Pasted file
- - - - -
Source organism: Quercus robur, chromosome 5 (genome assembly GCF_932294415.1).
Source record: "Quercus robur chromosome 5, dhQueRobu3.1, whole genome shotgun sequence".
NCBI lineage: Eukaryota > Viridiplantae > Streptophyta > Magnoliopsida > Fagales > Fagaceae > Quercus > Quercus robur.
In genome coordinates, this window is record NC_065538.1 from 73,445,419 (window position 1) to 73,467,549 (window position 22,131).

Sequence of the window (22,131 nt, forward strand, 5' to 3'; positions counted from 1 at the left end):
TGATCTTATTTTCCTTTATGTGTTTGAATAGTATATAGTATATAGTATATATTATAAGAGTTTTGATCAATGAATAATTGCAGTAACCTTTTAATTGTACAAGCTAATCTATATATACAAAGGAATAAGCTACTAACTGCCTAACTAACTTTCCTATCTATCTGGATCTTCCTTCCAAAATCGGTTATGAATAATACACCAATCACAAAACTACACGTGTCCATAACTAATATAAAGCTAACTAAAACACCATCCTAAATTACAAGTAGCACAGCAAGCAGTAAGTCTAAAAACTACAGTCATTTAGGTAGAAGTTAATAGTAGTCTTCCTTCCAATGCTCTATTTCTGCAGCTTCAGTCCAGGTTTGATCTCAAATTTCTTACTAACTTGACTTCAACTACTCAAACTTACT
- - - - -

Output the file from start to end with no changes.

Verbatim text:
Source organism: Quercus robur, chromosome 5 (genome assembly GCF_932294415.1).
Source record: "Quercus robur chromosome 5, dhQueRobu3.1, whole genome shotgun sequence".
NCBI lineage: Eukaryota > Viridiplantae > Streptophyta > Magnoliopsida > Fagales > Fagaceae > Quercus > Quercus robur.
In genome coordinates, this window is record NC_065538.1 from 73,445,419 (window position 1) to 73,467,549 (window position 22,131).

Sequence of the window (22,131 nt, forward strand, 5' to 3'; positions counted from 1 at the left end):
TGATCTTATTTTCCTTTATGTGTTTGAATAGTATATAGTATATAGTATATATTATAAGAGTTTTGATCAATGAATAATTGCAGTAACCTTTTAATTGTACAAGCTAATCTATATATACAAAGGAATAAGCTACTAACTGCCTAACTAACTTTCCTATCTATCTGGATCTTCCTTCCAAAATCGGTTATGAATAATACACCAATCACAAAACTACACGTGTCCATAACTAATATAAAGCTAACTAAAACACCATCCTAAATTACAAGTAGCACAGCAAGCAGTAAGTCTAAAAACTACAGTCATTTAGGTAGAAGTTAATAGTAGTCTTCCTTCCAATGCTCTATTTCTGCAGCTTCAGTCCAGGTTTGATCTCAAATTTCTTACTAACTTGACTTCAACTACTCAAACTTACT